Conscription In The First World War

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History Essay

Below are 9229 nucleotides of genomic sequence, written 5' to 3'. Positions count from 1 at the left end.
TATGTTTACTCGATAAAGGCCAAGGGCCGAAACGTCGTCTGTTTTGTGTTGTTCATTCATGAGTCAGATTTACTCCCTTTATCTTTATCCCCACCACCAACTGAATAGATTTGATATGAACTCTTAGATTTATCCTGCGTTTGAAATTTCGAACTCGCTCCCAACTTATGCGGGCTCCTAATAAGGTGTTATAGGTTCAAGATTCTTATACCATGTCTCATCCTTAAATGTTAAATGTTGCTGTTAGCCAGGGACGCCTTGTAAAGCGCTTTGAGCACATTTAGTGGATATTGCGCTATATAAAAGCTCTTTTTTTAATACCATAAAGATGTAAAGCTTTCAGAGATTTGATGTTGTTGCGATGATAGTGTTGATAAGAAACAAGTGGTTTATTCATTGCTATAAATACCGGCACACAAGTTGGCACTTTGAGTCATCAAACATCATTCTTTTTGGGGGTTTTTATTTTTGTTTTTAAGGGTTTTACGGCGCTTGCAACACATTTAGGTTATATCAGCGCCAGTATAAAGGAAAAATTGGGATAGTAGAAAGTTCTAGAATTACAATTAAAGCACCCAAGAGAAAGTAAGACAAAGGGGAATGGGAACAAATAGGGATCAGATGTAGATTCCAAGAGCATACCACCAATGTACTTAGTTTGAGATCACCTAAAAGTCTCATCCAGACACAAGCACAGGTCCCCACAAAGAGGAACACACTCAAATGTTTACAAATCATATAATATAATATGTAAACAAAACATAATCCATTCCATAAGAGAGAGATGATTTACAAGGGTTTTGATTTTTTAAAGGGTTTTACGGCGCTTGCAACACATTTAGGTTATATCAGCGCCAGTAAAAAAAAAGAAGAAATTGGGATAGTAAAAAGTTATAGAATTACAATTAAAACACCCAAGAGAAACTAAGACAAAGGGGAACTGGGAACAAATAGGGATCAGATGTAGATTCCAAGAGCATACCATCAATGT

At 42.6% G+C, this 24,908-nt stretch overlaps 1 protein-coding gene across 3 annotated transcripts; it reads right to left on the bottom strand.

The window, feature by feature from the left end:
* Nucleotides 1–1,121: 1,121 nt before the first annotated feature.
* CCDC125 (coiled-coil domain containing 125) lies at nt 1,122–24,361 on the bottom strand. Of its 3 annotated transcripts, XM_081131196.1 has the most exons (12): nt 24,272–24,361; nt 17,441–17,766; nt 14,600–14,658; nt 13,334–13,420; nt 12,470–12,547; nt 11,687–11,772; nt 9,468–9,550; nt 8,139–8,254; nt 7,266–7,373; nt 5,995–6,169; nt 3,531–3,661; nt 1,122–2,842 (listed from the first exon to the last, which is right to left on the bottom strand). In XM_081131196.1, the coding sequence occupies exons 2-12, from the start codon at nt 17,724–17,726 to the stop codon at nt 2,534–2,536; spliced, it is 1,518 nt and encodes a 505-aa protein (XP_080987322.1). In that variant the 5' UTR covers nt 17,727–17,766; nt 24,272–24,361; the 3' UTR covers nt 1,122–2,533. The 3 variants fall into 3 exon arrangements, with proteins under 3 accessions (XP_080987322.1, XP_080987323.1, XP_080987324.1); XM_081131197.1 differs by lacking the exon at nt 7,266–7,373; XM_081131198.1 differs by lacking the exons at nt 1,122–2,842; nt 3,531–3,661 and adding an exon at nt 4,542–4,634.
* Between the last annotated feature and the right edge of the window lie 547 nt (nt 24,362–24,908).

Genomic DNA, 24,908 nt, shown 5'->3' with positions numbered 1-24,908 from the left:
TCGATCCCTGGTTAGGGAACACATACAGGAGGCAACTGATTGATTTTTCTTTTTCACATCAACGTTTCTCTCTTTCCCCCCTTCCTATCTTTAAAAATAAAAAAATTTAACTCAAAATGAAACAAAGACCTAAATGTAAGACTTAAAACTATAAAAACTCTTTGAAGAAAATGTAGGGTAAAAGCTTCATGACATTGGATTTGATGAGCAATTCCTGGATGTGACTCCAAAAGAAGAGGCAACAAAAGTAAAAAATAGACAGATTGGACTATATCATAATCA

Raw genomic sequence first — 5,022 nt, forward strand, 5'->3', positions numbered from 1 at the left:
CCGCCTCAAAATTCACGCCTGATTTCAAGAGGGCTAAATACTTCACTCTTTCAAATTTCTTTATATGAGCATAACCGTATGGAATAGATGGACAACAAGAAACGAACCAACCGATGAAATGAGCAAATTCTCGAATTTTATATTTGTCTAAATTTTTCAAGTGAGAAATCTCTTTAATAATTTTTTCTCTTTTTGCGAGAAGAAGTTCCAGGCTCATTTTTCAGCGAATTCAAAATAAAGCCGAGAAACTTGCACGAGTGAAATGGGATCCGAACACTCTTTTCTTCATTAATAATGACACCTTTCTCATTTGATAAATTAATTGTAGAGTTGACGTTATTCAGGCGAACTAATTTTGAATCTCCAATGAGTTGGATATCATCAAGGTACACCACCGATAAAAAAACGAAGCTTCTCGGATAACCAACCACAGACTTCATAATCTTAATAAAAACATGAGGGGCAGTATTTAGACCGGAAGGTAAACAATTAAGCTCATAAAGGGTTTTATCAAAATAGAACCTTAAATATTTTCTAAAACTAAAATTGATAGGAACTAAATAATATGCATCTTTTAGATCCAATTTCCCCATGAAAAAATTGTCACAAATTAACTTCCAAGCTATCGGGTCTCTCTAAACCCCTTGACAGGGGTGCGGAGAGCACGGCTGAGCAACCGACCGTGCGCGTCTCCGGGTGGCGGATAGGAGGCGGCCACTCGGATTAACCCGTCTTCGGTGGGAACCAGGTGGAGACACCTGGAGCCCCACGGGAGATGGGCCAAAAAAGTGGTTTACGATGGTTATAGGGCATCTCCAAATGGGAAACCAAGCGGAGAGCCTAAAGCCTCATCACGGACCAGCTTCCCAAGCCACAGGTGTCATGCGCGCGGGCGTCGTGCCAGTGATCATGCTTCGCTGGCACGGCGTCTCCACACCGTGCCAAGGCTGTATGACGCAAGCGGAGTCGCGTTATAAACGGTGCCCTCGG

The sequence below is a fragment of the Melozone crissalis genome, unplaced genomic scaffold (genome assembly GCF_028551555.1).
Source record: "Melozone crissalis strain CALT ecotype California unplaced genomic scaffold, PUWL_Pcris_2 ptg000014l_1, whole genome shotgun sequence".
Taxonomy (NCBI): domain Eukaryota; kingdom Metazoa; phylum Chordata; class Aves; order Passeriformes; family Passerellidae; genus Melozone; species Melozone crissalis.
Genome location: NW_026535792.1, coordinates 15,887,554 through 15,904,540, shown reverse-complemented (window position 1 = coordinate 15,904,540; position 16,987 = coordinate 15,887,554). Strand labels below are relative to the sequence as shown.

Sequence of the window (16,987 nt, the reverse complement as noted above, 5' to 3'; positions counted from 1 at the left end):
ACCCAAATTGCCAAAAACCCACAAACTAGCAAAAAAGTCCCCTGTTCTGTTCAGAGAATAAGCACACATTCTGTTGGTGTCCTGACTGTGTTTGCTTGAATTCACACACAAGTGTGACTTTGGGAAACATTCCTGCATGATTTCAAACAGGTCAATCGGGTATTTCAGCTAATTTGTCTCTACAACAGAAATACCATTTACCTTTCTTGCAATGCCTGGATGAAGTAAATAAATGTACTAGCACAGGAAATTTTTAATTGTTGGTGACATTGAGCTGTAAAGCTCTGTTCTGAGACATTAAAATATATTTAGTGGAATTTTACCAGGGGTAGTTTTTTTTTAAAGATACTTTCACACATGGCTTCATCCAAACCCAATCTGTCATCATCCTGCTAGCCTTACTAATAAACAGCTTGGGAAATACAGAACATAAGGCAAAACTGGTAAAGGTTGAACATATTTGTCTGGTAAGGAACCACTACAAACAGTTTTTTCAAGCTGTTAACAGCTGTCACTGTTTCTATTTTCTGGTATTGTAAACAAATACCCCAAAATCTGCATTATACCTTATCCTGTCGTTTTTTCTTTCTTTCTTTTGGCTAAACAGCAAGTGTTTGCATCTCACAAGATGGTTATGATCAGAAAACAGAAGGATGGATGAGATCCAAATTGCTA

When Canada entered the First World War, the government promised citizens any effort would be optional. After allied forces took Vimy Ridge it became obvious that another method of recruitment needed to be implemented, due to the fact that wounded Canadian soldiers were being sent back to battle causing the casualty rate to be high, and there just weren’t enough new recruits to replace the shrinking Canadian forces. Plenty of young men were willing to volunteer because they all had the impression that the war would be over by Christmas and it was a way of impressing ladies. However, as the war progressed the government found out that less and less people were willing to enlist and in order to replace the casualties suffered by the army, conscription was introduced. Although many Canadians were opposed to the idea of forced military service also known as conscription, Prime Minister Robert Borden had no other choice but to implement it. The British Prime Minister convinced Prime Minister Borden that the war had to be won at any cost and that Victory would require more troops. Sir Borden went against his word and made a Military Service Act that made enlistment mandatory. Although I do not like the fact of conscription in general, for this situation I think it was necessary for Prime Minister Robert Borden to implement it. Canada was not the only country looking at conscription as a method of filling out troops. When the United States entered the war, they had an automatic draft imposed. Conscription was also used in WWI by France, Germany and Russia, which was one of the reasons why they had such a big army. Sir Robert Borden thought that conscription was for the best but it made things worse. Conscription started becoming an emotional issue for people that divided the country. Also recruitment rates were not balanced. Many French Canadians felt like people where forcing them to fight a war that wasn’t there’s. Many people were aggravated and opposed conscription, for example farmers needed their sons to help them farm and make a living. Industrial workers believed that they had already contributed to the war and they had problems hiring employees. Red Cross Workers had to deal with people getting injured/ killed. Members of Armed Forces had to live through the war leaving family behind and watch soldiers die. Last but not least relatives of those in service had to watch their loved ones go into war and fight. Although many people disliked constriction there were people who were for constriction like the English Canadians. They were for constriction because they wanted to support their country and because Canada was under British authority at the time. The Military Service Act became a law in July 1917, but it was not imposed until January 1918, after the federal election. Conscripts were selected based on age and status. French Canadians were never as connected to the war as English Canadians. The French did not have strong ties with either England or France. They looked more to North America. Language barriers in the Canadian Military caused difficulties for French Canadians to enlist and train. Military forces were not very concerned with the creation of French Regiments, or the promotion of French officers. An explanation for the resistance of French Canadians was the legacy of Sam Hughes. He was the former Minister of Militia. He made no attempt to place French Canadian volunteers in French units, and believed they should be receiving orders from English officers. Had Canada not joined the war with Britain at the start, there is a chance conscription would